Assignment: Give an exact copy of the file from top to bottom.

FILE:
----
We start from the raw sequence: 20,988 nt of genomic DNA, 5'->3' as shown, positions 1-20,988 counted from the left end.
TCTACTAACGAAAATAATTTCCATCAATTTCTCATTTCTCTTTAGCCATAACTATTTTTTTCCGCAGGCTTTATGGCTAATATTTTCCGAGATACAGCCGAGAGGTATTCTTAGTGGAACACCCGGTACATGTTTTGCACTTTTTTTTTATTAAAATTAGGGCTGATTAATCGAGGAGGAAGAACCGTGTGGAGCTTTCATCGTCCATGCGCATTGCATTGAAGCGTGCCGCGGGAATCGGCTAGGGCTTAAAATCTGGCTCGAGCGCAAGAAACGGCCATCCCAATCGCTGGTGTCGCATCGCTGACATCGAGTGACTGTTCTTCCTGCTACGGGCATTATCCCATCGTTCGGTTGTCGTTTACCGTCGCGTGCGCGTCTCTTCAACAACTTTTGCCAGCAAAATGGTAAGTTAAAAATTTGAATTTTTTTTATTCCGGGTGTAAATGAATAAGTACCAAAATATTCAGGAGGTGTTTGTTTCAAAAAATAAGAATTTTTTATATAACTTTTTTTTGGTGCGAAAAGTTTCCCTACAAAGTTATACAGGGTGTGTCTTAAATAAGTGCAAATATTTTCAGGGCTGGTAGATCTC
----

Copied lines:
We start from the raw sequence: 20,988 nt of genomic DNA, 5'->3' as shown, positions 1-20,988 counted from the left end.
TCTACTAACGAAAATAATTTCCATCAATTTCTCATTTCTCTTTAGCCATAACTATTTTTTTCCGCAGGCTTTATGGCTAATATTTTCCGAGATACAGCCGAGAGGTATTCTTAGTGGAACACCCGGTACATGTTTTGCACTTTTTTTTTATTAAAATTAGGGCTGATTAATCGAGGAGGAAGAACCGTGTGGAGCTTTCATCGTCCATGCGCATTGCATTGAAGCGTGCCGCGGGAATCGGCTAGGGCTTAAAATCTGGCTCGAGCGCAAGAAACGGCCATCCCAATCGCTGGTGTCGCATCGCTGACATCGAGTGACTGTTCTTCCTGCTACGGGCATTATCCCATCGTTCGGTTGTCGTTTACCGTCGCGTGCGCGTCTCTTCAACAACTTTTGCCAGCAAAATGGTAAGTTAAAAATTTGAATTTTTTTTATTCCGGGTGTAAATGAATAAGTACCAAAATATTCAGGAGGTGTTTGTTTCAAAAAATAAGAATTTTTTATATAACTTTTTTTTGGTGCGAAAAGTTTCCCTACAAAGTTATACAGGGTGTGTCTTAAATAAGTGCAAATATTTTCAGGGCTGGTAGATCTC